Michael Grandage, artistic director of the Donmar, said today, "Following our recent productions of Frost/Nixon and Mary Stuart, I am delighted we have been invited to bring another of our productions to Broadway. We feel very privileged to be part of such a vibrant theatre community and it is exciting to think that so many people will get to engage with our work and to witness Jude Law's extraordinary performance."
Performances are Tuesday at 7:00 PM, Wednesday at 2:00 PM and 7:30 PM, Thursday and Friday at 7:30 PM, Saturday at 2:00 and 8:00 PM, Sunday at 3:00 PM. Tickets ($116.50 - $25) are available through Telecharge.com at 212-239-6200 or www.telecharge.com.
Ross Armstrong (Cornelius) Trained: RADA. Theatre: includes Cyrano de Bergerac (Chichester Festival), The White Devil (Menier Chocolate Factory), Hapgood (Birmingham Rep), Henry V (Manchester Royal Exchange). Film: includes Invisible Eyes.
Harry Attwell (Guildenstern) For the Donmar: Twelfth Night. Theatre: includes Hamlet (Orange Tree), Three Sisters (Lion and Unicorn), Much Ado About Nothing (Young Shakespeare Company), Henry IV pt 1&2 (Forty Hall), Pippin- The Musical (Union).
Ron Cook (Polonius, 1st Gravedigger) For the Donmar: Twelfth Night, Helpless, Juno and the Paycock, Glengarry GLen Ross. Theatre: includes The Seafarer, Howard Katz, Machine Wreckers, Black Snow (NT), On the Ceiling (Garrick), Singer (Tricycle), Insignificance (Chichester Festival), Vassa (Almeida), Art (Wyndham's). Film includes: Hot Fuzz, Confetti, On a Clear Day, The Merchant of Venice, Thunderbirds, 24 Hour Party People. Television includes: "Red Riding," "Little Dorrit," "The Diary of Anne Frank," "Doctor Who," "Silent Witness," "10 Days to War," "Burn Up".
Ian Drysdale (Osric) For the Donmar: Twelfth Night, Ivanov. Theatre includes: On the Waterfront (Nottingham Playhouse), Rough Crossings (Headlong), Pilate, Sejanus; His Fall, Believe What You Will, Thomas More, Hamlet, Macbeth, Brand, Much Ado About Nothing, Antony & Cleopatra (RSC). Film includes: Time's Up, Size Matters. Television includes: "The Verdict," "Pulling," "Time Gentleman Please".
Peter Eyre (Ghost of Hamlet's Father, Player King) For the Donmar: Murder in The cathedral (part of the TS Eliot Festival), The Wild Duck. Theatre includes: Waste, Camera Obscura (Almeida), Ring Round the Moon (Playhouse), The Cherry Orchard (Sheffield Crucible), Terre Haute (New York/Trafalgar Studios /Edinburgh), Richard II (Old Vic), Don Carlos (Sheffield Crucible/Gielgud). Film includes: Shadows in the Sun, The Situation, The Affair of the Necklace, From Hell, The Golden Bowl, Surviving Picasso, Remains of the Day, Orlando and Let Him Have It. Television includes: "Midsomer Murders," "Question of God," "Cambridge Spies," "Bertie & Elizabeth," "Alice in Wonderland".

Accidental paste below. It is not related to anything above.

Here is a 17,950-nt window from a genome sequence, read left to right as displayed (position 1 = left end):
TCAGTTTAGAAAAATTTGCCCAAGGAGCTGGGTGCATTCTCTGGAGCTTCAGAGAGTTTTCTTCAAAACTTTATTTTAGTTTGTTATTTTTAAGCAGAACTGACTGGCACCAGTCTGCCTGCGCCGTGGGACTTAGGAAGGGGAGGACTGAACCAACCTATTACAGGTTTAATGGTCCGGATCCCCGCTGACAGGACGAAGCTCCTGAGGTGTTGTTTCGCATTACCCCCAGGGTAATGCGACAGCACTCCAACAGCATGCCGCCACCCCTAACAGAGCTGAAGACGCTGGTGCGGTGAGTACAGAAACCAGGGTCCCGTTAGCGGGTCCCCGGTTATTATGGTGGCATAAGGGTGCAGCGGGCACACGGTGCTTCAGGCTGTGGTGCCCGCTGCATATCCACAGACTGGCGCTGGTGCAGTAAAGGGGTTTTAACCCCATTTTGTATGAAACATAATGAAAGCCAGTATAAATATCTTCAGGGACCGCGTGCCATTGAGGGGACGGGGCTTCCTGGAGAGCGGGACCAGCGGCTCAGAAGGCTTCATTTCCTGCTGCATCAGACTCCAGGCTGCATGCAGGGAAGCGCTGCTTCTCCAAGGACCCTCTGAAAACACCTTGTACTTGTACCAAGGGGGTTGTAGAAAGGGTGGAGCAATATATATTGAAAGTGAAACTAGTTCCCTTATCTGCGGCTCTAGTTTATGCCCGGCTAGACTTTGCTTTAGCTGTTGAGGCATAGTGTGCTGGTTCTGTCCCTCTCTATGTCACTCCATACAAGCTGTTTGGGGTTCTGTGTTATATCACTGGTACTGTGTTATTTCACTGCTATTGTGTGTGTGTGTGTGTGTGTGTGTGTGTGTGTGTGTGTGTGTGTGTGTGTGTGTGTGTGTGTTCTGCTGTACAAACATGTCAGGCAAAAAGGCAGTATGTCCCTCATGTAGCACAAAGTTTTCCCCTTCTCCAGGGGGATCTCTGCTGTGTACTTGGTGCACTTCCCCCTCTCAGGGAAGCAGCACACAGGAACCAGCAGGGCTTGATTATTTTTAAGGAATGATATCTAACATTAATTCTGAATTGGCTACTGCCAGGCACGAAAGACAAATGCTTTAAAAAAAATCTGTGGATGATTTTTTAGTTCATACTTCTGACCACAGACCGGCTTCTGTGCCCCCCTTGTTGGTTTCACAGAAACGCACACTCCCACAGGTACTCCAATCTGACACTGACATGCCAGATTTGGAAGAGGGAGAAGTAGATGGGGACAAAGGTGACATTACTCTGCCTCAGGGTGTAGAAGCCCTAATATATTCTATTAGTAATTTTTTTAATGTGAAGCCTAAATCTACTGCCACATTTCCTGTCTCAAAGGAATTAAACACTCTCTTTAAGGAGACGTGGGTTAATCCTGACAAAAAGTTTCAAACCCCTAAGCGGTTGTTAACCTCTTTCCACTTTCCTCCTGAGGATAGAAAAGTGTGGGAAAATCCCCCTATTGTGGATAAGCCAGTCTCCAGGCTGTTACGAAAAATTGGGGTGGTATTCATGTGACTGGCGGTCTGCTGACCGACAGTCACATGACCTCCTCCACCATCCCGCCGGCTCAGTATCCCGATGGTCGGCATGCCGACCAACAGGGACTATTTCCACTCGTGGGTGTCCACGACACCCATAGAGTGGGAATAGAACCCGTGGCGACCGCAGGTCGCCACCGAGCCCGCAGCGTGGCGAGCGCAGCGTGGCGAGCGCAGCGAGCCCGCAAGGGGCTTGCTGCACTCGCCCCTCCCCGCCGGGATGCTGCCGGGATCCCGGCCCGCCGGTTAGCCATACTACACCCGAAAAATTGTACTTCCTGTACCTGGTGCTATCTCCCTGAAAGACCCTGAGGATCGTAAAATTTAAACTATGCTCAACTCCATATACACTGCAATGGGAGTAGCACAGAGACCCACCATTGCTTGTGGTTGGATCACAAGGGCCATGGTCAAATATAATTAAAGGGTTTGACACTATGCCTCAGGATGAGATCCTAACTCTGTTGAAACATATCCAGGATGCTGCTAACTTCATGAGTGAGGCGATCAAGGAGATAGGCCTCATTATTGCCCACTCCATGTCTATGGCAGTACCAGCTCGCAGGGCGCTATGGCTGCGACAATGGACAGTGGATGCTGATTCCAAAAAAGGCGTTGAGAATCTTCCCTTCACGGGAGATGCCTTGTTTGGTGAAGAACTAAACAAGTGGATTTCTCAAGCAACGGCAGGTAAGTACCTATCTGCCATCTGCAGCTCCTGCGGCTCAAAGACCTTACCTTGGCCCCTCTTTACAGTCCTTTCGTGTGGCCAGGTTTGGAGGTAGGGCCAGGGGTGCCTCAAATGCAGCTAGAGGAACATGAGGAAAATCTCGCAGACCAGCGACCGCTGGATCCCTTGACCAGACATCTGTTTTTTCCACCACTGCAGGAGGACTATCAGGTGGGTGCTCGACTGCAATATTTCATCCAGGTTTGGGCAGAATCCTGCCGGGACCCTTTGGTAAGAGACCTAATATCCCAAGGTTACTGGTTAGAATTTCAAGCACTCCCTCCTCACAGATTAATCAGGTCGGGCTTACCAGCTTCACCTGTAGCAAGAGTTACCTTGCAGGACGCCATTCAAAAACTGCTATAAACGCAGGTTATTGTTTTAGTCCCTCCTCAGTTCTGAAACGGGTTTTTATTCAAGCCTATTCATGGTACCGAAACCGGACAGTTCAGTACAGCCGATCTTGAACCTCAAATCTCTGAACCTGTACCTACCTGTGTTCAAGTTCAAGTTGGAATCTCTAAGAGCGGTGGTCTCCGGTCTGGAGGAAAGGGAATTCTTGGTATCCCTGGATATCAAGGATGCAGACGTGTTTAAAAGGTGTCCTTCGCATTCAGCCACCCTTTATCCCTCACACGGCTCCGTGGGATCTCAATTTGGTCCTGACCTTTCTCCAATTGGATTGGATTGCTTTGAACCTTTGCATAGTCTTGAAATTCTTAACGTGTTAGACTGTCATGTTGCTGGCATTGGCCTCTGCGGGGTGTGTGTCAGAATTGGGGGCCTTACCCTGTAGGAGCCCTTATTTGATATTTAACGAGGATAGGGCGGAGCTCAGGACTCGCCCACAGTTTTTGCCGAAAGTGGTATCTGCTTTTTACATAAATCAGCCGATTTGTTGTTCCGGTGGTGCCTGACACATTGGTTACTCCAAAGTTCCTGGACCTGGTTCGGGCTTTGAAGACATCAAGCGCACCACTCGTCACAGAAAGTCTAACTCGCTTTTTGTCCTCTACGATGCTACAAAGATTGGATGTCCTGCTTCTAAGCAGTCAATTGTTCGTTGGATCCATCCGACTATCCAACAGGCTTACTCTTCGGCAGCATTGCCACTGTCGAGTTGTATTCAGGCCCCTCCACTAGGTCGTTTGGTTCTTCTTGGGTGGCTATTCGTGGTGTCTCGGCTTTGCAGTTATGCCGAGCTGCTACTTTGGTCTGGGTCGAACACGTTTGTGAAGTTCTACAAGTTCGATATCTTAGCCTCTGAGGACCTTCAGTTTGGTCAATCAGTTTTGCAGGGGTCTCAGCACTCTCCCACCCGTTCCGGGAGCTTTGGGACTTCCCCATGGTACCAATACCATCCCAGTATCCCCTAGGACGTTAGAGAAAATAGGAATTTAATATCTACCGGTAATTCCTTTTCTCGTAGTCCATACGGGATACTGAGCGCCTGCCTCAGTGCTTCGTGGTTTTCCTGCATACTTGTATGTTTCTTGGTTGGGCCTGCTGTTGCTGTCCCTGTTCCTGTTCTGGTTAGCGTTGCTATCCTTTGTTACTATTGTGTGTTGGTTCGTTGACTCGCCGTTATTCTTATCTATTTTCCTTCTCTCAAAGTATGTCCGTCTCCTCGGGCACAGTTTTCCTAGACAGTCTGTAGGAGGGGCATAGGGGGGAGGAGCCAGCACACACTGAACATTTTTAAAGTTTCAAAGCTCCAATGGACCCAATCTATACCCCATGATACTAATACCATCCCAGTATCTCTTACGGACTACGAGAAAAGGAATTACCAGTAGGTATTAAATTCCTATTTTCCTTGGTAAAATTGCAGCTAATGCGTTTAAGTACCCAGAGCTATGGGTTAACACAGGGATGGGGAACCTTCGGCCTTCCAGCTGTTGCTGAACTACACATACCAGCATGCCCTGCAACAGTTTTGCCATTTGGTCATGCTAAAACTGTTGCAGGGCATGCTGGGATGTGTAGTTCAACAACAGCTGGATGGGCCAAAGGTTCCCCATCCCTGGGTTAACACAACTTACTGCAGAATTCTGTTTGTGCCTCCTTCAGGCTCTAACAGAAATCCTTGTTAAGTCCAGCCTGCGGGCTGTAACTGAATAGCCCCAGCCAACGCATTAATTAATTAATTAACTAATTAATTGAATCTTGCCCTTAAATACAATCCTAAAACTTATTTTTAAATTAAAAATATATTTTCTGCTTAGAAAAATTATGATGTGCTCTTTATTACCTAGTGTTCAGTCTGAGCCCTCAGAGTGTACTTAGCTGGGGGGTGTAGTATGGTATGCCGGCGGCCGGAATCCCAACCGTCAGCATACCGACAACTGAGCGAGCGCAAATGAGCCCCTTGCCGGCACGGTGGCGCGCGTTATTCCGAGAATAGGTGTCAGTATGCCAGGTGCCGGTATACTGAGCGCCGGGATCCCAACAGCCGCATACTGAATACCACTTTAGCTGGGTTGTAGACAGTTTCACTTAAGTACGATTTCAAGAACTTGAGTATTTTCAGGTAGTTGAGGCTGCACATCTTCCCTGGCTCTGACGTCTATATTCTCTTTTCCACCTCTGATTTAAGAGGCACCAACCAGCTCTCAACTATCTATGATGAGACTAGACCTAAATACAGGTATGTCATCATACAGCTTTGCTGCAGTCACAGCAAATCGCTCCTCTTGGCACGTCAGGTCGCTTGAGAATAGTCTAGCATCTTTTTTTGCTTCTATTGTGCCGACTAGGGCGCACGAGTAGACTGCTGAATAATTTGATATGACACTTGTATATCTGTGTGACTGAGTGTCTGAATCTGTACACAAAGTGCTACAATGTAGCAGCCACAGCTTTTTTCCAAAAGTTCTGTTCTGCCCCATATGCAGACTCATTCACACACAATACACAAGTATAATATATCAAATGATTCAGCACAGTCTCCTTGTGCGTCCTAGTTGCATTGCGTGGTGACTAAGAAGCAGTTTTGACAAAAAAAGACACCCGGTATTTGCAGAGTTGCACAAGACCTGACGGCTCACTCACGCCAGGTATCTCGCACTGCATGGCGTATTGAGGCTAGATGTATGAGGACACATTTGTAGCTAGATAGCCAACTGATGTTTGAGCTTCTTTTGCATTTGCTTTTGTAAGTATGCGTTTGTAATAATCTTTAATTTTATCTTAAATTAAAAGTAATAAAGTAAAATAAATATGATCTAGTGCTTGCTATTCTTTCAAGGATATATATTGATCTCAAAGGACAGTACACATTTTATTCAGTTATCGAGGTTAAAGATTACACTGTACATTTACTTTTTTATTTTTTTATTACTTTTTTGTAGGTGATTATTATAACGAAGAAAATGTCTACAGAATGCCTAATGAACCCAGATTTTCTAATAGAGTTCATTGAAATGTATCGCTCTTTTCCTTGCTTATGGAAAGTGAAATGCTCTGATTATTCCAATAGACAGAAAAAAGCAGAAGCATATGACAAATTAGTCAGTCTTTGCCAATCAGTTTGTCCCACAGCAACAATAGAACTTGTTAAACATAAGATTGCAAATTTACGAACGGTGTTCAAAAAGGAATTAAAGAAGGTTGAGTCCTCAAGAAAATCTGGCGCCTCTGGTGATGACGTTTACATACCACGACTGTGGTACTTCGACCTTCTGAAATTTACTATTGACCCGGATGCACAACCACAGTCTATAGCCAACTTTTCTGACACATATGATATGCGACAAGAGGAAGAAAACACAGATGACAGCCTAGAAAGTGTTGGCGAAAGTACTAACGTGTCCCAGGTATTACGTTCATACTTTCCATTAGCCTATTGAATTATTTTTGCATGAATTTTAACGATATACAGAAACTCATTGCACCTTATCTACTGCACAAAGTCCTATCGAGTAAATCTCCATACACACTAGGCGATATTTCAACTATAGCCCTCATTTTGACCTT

Jenny Funnell (Player Queen) Theatre includes: The White Devil (Pavilion Brighton), Tom Dick and Harry (Theatre Royal, Windsor), Mother Goose (Theatre Royal, Brighton). Television includes: "The Bill," "As Time Goes By," "Love Soup," "Doctors," "Monster Television," "Casualty," "Taking Issue," "Drop the Dead Donkey".
Michael Hadley (Barnardo, Priest, Captain) For the Donmar: Piaf, Othello, The Vortex, Little Foxes.
Theatre: includes Coriolanus, Canterbury Tales, Richard III, As You Like It (RSC), The Seagull (Mercury), As You Like It, Don Carlos, (Sheffield /West End), Love's Work, Intimate Death, Une Tempête (Gate), The Jew of Malta (Almeida), Waiting for Godot, Endgame, Measure for Measure, Mrs Warren's Profession, A Midsummer Night's Dream, Saint Joan (Birmingham Rep). Film: includes The Boat That Rocked, Unrelated, Three Blind Mice, The Best Pair of Legs in the Business, All Coppers Are.
Colin Haigh (Member of the Court) For the Donmar: A Voyage Round My Father (Wyndham's).